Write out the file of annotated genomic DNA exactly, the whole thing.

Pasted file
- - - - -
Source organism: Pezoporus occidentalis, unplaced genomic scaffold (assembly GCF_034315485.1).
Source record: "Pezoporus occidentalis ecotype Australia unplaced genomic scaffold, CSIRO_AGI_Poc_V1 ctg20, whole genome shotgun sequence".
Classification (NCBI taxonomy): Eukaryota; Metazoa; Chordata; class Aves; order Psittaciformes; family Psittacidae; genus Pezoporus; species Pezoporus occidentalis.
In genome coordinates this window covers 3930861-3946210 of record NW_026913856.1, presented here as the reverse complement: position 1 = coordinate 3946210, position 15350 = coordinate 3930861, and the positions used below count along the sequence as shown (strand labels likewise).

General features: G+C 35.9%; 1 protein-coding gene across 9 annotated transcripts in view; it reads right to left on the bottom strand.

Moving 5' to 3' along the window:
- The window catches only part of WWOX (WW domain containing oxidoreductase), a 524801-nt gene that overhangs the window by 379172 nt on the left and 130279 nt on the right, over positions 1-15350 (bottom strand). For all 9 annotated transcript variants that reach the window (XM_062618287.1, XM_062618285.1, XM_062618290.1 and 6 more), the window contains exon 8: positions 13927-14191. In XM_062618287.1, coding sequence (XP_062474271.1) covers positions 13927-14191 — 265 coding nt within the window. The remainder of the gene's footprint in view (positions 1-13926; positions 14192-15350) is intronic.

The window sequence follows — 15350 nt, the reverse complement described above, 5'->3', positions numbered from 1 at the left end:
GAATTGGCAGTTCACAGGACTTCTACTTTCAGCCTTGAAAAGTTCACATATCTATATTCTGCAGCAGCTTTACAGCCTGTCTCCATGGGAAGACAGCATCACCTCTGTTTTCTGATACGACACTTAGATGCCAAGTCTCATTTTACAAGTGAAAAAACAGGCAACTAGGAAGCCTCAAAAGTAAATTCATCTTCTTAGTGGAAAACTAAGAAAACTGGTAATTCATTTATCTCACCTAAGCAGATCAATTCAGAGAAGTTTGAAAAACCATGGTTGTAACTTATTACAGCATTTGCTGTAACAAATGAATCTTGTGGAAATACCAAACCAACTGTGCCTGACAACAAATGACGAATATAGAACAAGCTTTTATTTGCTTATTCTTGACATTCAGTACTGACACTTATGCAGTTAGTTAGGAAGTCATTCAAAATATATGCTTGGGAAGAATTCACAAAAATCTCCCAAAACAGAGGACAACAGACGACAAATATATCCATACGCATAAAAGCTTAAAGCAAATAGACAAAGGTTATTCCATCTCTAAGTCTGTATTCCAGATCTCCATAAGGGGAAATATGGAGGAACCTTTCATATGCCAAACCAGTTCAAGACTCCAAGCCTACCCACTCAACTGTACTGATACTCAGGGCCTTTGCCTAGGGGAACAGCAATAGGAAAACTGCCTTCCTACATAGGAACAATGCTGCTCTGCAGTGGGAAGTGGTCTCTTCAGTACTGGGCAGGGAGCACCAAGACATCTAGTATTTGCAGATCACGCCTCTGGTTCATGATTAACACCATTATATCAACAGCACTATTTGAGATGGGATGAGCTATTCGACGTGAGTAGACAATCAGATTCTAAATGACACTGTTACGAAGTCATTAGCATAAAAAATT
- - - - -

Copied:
Source organism: Pezoporus occidentalis, unplaced genomic scaffold (assembly GCF_034315485.1).
Source record: "Pezoporus occidentalis ecotype Australia unplaced genomic scaffold, CSIRO_AGI_Poc_V1 ctg20, whole genome shotgun sequence".
Classification (NCBI taxonomy): Eukaryota; Metazoa; Chordata; class Aves; order Psittaciformes; family Psittacidae; genus Pezoporus; species Pezoporus occidentalis.
In genome coordinates this window covers 3930861-3946210 of record NW_026913856.1, presented here as the reverse complement: position 1 = coordinate 3946210, position 15350 = coordinate 3930861, and the positions used below count along the sequence as shown (strand labels likewise).

General features: G+C 35.9%; 1 protein-coding gene across 9 annotated transcripts in view; it reads right to left on the bottom strand.

Moving 5' to 3' along the window:
- The window catches only part of WWOX (WW domain containing oxidoreductase), a 524801-nt gene that overhangs the window by 379172 nt on the left and 130279 nt on the right, over positions 1-15350 (bottom strand). For all 9 annotated transcript variants that reach the window (XM_062618287.1, XM_062618285.1, XM_062618290.1 and 6 more), the window contains exon 8: positions 13927-14191. In XM_062618287.1, coding sequence (XP_062474271.1) covers positions 13927-14191 — 265 coding nt within the window. The remainder of the gene's footprint in view (positions 1-13926; positions 14192-15350) is intronic.

The window sequence follows — 15350 nt, the reverse complement described above, 5'->3', positions numbered from 1 at the left end:
GAATTGGCAGTTCACAGGACTTCTACTTTCAGCCTTGAAAAGTTCACATATCTATATTCTGCAGCAGCTTTACAGCCTGTCTCCATGGGAAGACAGCATCACCTCTGTTTTCTGATACGACACTTAGATGCCAAGTCTCATTTTACAAGTGAAAAAACAGGCAACTAGGAAGCCTCAAAAGTAAATTCATCTTCTTAGTGGAAAACTAAGAAAACTGGTAATTCATTTATCTCACCTAAGCAGATCAATTCAGAGAAGTTTGAAAAACCATGGTTGTAACTTATTACAGCATTTGCTGTAACAAATGAATCTTGTGGAAATACCAAACCAACTGTGCCTGACAACAAATGACGAATATAGAACAAGCTTTTATTTGCTTATTCTTGACATTCAGTACTGACACTTATGCAGTTAGTTAGGAAGTCATTCAAAATATATGCTTGGGAAGAATTCACAAAAATCTCCCAAAACAGAGGACAACAGACGACAAATATATCCATACGCATAAAAGCTTAAAGCAAATAGACAAAGGTTATTCCATCTCTAAGTCTGTATTCCAGATCTCCATAAGGGGAAATATGGAGGAACCTTTCATATGCCAAACCAGTTCAAGACTCCAAGCCTACCCACTCAACTGTACTGATACTCAGGGCCTTTGCCTAGGGGAACAGCAATAGGAAAACTGCCTTCCTACATAGGAACAATGCTGCTCTGCAGTGGGAAGTGGTCTCTTCAGTACTGGGCAGGGAGCACCAAGACATCTAGTATTTGCAGATCACGCCTCTGGTTCATGATTAACACCATTATATCAACAGCACTATTTGAGATGGGATGAGCTATTCGACGTGAGTAGACAATCAGATTCTAAATGACACTGTTACGAAGTCATTAGCATAAAAAATT